Guitar Keys and Positions

Guitar Keys and Positions

In tonal music, knowing the key of a piece is a great fingerboard organizer, telling the guitarist what chords to expect and which possible positions they may be played in.  Before studying guitar keys and positions, it may be helpful to review the articles, Scale Pattern Recognition, Playing in Higher Positions, or the Introduction in The Shearer Method Book III: Learning the Fingerboard.


In simplest terms, the key is a “family” of 7 different notes that, when played as a scale, will sound either major or minor—a major key or a minor key.  The strongest note in the family (like the parent), is called a tonic which names the key. For example, in the key of  D major, D is the tonic; in the key of  C major, C is the tonic, etc.

Guitar Keys and Positions

Also in the key “family” are 7 different chords.  The most important is the tonic chord and as the “parent,” names the key.  Thus, in the key of D major,  D major (D-F#-A) is the tonic chord .

Secondly important in the key’s chord family are the subdominant and domiant on the IV and V scale degrees.  In the key of D major, they are G major (G-B-D) and A major (A-C#-E).

Identifying the Key

The key signature is a group of sharps or flats at the beginning of each musical line which identifies the key of the piece or passage.  There are several ways to recognize the different key signatures, but without getting technical, the easiest may be to just memorize them.  Out of the 24 different major and minor keys, only about 10 guitar keys are used in traditional solo repertoire.

For a detailed study of guitar keys, scales and chords, see Guitar Harmony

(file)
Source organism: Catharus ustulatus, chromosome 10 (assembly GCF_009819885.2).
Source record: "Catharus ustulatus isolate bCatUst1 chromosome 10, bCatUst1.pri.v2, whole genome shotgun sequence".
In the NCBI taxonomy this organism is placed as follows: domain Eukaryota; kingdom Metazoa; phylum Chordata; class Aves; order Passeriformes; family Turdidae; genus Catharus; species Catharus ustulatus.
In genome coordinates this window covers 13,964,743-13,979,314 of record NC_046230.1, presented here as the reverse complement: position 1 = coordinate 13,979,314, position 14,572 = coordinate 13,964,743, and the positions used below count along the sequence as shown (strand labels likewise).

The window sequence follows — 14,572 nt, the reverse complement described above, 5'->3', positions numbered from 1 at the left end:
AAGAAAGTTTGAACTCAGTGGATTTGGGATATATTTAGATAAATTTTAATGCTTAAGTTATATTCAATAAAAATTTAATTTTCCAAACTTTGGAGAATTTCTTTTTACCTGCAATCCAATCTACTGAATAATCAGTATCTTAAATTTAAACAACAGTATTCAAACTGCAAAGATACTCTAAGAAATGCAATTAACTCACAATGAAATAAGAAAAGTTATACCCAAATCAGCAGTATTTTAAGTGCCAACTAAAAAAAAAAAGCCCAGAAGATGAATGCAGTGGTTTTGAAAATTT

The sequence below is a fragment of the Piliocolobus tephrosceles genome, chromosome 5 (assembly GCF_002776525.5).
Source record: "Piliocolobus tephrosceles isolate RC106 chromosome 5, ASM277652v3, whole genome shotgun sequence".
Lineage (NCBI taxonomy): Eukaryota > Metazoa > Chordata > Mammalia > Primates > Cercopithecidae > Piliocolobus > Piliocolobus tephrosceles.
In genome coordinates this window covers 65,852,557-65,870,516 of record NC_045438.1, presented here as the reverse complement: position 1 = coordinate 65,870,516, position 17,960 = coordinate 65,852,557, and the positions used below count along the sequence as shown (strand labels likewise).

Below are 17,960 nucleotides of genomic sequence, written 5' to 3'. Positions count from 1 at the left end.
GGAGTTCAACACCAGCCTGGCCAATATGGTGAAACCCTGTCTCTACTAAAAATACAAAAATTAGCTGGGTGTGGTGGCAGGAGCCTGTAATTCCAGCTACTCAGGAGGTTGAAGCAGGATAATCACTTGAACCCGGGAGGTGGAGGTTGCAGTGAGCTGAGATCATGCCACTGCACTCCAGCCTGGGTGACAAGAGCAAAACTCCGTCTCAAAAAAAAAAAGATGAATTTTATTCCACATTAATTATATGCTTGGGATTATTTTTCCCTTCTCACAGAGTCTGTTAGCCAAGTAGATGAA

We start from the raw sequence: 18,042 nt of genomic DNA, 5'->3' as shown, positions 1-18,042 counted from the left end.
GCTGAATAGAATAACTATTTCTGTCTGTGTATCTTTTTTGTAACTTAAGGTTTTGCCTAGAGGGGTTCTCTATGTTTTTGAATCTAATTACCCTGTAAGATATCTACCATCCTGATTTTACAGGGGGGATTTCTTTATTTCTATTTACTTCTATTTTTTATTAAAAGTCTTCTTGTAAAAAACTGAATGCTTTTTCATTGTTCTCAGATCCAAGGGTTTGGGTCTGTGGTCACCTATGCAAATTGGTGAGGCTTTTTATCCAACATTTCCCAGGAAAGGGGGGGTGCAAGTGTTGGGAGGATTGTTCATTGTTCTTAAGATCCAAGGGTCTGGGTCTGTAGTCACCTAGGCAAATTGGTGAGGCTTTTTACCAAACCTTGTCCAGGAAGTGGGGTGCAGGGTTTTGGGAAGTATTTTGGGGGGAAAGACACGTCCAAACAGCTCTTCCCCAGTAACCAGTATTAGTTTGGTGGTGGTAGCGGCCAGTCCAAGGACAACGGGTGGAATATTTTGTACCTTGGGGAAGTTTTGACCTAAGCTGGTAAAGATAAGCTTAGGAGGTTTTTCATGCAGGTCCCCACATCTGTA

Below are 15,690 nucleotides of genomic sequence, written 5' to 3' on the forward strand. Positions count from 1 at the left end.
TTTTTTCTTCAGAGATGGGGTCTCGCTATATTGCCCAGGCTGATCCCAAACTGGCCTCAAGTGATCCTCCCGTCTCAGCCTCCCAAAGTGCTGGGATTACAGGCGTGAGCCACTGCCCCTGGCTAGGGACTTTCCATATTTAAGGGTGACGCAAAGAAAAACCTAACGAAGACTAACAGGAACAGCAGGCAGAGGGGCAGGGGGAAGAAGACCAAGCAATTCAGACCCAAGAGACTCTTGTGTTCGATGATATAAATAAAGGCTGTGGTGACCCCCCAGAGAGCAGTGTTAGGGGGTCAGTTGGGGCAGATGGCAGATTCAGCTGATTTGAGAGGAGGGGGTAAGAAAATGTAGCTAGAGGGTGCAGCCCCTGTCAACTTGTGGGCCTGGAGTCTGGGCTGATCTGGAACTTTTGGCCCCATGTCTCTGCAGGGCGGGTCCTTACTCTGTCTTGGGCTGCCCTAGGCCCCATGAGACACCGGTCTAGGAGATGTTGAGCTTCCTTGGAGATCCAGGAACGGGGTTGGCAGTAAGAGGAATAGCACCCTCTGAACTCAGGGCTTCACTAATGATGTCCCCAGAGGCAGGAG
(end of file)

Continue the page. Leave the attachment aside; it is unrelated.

Guitar Keys
Key Signature
Guitar Keys
Guitar Keys
Key Signature

Positions and keys

In each higher position, there are a limited number of keys (5 major and 5 minor).  The same key can be found in multiple positions. Some positions are less useable than others—particularly those with flat keys, or where open bass strings are less compatible with the key.

This gives each higher position a sort of key characteristic.  So while Positions III and VIII with their flat keys are almost unusable, Positions II, IV, VII, and IX are optimal.   Within the optimal positions, some keys work better than others.  For instance, D major is great in Pos II, E major in Pos IV, G major in Pos VII, etc.

Position Defined from Learning the Fingerboard

Sor, Op. 35, No. 17
Carcassi, Op. 59, Allegretto
Optimal Keys/Position
Optimal Keys
Optimal Keys
Pos II
D, A, G
B, E
Pos IV
E, A, D
Pos V
A, D
Pos VI
G, D
B, E
Pos IX
A, E, D

Associating Guitar keys to a position

The 10 different keys (5 major and 5 minor) can be mapped into each position by one of the 5 different scale forms.  Think of scale forms as note templates. Scale forms I, IV, and V span 5 frets with squeeze shifts, while forms  II & III span 4 frets in fixed position.  The rectangular finger number in each scale-form diagram represents the start/stop note which is the tonic of the key. For more on the Five Scale Forms , see Learning the Fingerboard.

The Major scale forms:

Scale Form III is a very common pattern found in solo repertoire.  It works well because:

  • It spans 4 frets, so notes of the key are contained within a comfortable L. H. reach.
  • In many guitar-key positions, open bass strings can support its tonic chord.
  •  It’s the only form where the tonic chord lays out across the fingerboard in 4 sets of three adjacent strings.
Scale Form 3

Scale form III—Key Chords

Key chords in D major are D major (tonic), G major (subdominant), and A major (dominant).  These may be realized with Scale form III/Pos II in adjacent three-string patterns:

Scale Form III—Tonic

The Tonic chord (I), D major, is well contained within the position and easily arpeggiates across the fingerboard.

Scale Form III—Dominant

The Dominant, or V chord, in the key D major is A major which requires a bar on strings ②, ③, & ④.

Scale Form III—Subdominant

The Subdominant, or IV chord, in the key D major is G major.  To play in scale form III, shift the L.H. up one fret to bar on strings ① & ②.

Applying Scale Form III in music

Arpeggiating the I, IV, & V chords in a progression clearly defines a given a key for each position.

D major
Position II

D major—Position II

E major
Position IV

E major—Position IV

Repertoire Examples

Most of the standard guitar repertoire is a mixture of different positions, open and higher.  All selections below, at some point, incorporate Scale form III to articulate the key’s higher register.  Look for its note template and any patterns of key chords.


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